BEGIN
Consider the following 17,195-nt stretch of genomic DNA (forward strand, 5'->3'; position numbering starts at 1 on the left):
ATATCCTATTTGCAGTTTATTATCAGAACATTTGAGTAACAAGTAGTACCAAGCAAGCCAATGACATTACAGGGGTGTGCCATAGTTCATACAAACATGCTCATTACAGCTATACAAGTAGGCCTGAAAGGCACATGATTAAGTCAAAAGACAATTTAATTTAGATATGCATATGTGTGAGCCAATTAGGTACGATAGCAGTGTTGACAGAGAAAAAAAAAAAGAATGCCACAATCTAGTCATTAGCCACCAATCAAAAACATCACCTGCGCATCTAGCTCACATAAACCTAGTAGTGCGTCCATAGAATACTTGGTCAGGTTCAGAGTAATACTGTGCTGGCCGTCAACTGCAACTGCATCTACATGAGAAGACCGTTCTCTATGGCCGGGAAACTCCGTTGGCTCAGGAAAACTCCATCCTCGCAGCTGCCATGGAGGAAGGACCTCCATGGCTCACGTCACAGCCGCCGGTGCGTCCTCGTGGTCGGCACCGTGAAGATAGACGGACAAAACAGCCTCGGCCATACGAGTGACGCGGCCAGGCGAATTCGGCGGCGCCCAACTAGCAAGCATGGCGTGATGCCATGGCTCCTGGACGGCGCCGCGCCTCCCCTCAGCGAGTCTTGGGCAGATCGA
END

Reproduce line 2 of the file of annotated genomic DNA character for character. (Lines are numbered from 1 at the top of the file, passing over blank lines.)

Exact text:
ATATCCTATTTGCAGTTTATTATCAGAACATTTGAGTAACAAGTAGTACCAAGCAAGCCAATGACATTACAGGGGTGTGCCATAGTTCATACAAACATGCTCATTACAGCTATACAAGTAGGCCTGAAAGGCACATGATTAAGTCAAAAGACAATTTAATTTAGATATGCATATGTGTGAGCCAATTAGGTACGATAGCAGTGTTGACAGAGAAAAAAAAAAAGAATGCCACAATCTAGTCATTAGCCACCAATCAAAAACATCACCTGCGCATCTAGCTCACATAAACCTAGTAGTGCGTCCATAGAATACTTGGTCAGGTTCAGAGTAATACTGTGCTGGCCGTCAACTGCAACTGCATCTACATGAGAAGACCGTTCTCTATGGCCGGGAAACTCCGTTGGCTCAGGAAAACTCCATCCTCGCAGCTGCCATGGAGGAAGGACCTCCATGGCTCACGTCACAGCCGCCGGTGCGTCCTCGTGGTCGGCACCGTGAAGATAGACGGACAAAACAGCCTCGGCCATACGAGTGACGCGGCCAGGCGAATTCGGCGGCGCCCAACTAGCAAGCATGGCGTGATGCCATGGCTCCTGGACGGCGCCGCGCCTCCCCTCAGCGAGTCTTGGGCAGATCGA